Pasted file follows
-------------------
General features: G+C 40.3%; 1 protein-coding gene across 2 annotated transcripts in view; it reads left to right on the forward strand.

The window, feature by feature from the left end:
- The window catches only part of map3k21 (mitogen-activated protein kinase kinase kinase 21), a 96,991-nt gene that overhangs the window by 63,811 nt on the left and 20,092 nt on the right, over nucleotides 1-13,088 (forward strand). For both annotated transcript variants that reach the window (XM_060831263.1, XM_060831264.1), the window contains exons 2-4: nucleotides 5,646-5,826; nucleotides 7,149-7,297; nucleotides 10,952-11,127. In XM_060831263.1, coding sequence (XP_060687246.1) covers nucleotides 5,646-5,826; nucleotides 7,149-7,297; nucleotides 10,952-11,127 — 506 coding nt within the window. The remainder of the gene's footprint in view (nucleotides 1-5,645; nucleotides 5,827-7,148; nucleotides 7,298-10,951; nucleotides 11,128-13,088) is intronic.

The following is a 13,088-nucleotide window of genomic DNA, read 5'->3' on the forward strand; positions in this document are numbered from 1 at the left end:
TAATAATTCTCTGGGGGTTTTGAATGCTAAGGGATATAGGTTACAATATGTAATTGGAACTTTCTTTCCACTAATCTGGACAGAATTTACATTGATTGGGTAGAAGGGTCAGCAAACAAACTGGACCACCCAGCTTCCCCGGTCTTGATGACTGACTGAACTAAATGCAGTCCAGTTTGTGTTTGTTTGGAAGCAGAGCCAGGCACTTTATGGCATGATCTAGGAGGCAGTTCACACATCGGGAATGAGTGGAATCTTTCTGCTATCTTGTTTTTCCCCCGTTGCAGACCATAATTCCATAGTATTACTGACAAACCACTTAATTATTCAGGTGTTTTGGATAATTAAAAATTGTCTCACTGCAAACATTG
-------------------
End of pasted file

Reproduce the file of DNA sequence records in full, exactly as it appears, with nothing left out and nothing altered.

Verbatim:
General features: G+C 40.3%; 1 protein-coding gene across 2 annotated transcripts in view; it reads left to right on the forward strand.

The window, feature by feature from the left end:
- The window catches only part of map3k21 (mitogen-activated protein kinase kinase kinase 21), a 96,991-nt gene that overhangs the window by 63,811 nt on the left and 20,092 nt on the right, over nucleotides 1-13,088 (forward strand). For both annotated transcript variants that reach the window (XM_060831263.1, XM_060831264.1), the window contains exons 2-4: nucleotides 5,646-5,826; nucleotides 7,149-7,297; nucleotides 10,952-11,127. In XM_060831263.1, coding sequence (XP_060687246.1) covers nucleotides 5,646-5,826; nucleotides 7,149-7,297; nucleotides 10,952-11,127 — 506 coding nt within the window. The remainder of the gene's footprint in view (nucleotides 1-5,645; nucleotides 5,827-7,148; nucleotides 7,298-10,951; nucleotides 11,128-13,088) is intronic.

The following is a 13,088-nucleotide window of genomic DNA, read 5'->3' on the forward strand; positions in this document are numbered from 1 at the left end:
TAATAATTCTCTGGGGGTTTTGAATGCTAAGGGATATAGGTTACAATATGTAATTGGAACTTTCTTTCCACTAATCTGGACAGAATTTACATTGATTGGGTAGAAGGGTCAGCAAACAAACTGGACCACCCAGCTTCCCCGGTCTTGATGACTGACTGAACTAAATGCAGTCCAGTTTGTGTTTGTTTGGAAGCAGAGCCAGGCACTTTATGGCATGATCTAGGAGGCAGTTCACACATCGGGAATGAGTGGAATCTTTCTGCTATCTTGTTTTTCCCCCGTTGCAGACCATAATTCCATAGTATTACTGACAAACCACTTAATTATTCAGGTGTTTTGGATAATTAAAAATTGTCTCACTGCAAACATTG